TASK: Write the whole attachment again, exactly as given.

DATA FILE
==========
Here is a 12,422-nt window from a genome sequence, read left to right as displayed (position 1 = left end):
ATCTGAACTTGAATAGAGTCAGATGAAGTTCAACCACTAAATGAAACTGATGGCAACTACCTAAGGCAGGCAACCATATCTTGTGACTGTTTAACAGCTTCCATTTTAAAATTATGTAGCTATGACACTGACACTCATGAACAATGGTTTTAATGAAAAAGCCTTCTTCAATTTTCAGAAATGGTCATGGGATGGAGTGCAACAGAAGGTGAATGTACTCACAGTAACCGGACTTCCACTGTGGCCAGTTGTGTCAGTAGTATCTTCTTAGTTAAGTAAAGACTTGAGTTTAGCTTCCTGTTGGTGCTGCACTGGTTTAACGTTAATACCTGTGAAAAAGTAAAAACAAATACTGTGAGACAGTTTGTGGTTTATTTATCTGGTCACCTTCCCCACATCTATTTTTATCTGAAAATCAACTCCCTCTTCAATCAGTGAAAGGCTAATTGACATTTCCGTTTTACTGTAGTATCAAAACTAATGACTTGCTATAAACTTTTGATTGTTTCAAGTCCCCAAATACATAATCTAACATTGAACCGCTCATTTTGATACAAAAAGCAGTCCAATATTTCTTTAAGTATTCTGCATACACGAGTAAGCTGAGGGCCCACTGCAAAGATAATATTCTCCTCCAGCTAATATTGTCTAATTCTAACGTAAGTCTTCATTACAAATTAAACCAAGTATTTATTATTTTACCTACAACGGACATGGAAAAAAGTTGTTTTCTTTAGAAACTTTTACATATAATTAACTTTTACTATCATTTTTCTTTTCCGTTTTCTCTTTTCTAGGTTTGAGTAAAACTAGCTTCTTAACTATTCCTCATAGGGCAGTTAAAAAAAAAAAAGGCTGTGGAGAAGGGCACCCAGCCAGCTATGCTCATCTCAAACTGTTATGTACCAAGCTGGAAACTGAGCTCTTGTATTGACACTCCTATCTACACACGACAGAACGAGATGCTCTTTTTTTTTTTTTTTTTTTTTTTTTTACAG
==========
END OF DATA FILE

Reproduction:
Here is a 12,422-nt window from a genome sequence, read left to right as displayed (position 1 = left end):
ATCTGAACTTGAATAGAGTCAGATGAAGTTCAACCACTAAATGAAACTGATGGCAACTACCTAAGGCAGGCAACCATATCTTGTGACTGTTTAACAGCTTCCATTTTAAAATTATGTAGCTATGACACTGACACTCATGAACAATGGTTTTAATGAAAAAGCCTTCTTCAATTTTCAGAAATGGTCATGGGATGGAGTGCAACAGAAGGTGAATGTACTCACAGTAACCGGACTTCCACTGTGGCCAGTTGTGTCAGTAGTATCTTCTTAGTTAAGTAAAGACTTGAGTTTAGCTTCCTGTTGGTGCTGCACTGGTTTAACGTTAATACCTGTGAAAAAGTAAAAACAAATACTGTGAGACAGTTTGTGGTTTATTTATCTGGTCACCTTCCCCACATCTATTTTTATCTGAAAATCAACTCCCTCTTCAATCAGTGAAAGGCTAATTGACATTTCCGTTTTACTGTAGTATCAAAACTAATGACTTGCTATAAACTTTTGATTGTTTCAAGTCCCCAAATACATAATCTAACATTGAACCGCTCATTTTGATACAAAAAGCAGTCCAATATTTCTTTAAGTATTCTGCATACACGAGTAAGCTGAGGGCCCACTGCAAAGATAATATTCTCCTCCAGCTAATATTGTCTAATTCTAACGTAAGTCTTCATTACAAATTAAACCAAGTATTTATTATTTTACCTACAACGGACATGGAAAAAAGTTGTTTTCTTTAGAAACTTTTACATATAATTAACTTTTACTATCATTTTTCTTTTCCGTTTTCTCTTTTCTAGGTTTGAGTAAAACTAGCTTCTTAACTATTCCTCATAGGGCAGTTAAAAAAAAAAAAGGCTGTGGAGAAGGGCACCCAGCCAGCTATGCTCATCTCAAACTGTTATGTACCAAGCTGGAAACTGAGCTCTTGTATTGACACTCCTATCTACACACGACAGAACGAGATGCTCTTTTTTTTTTTTTTTTTTTTTTTTTTACAG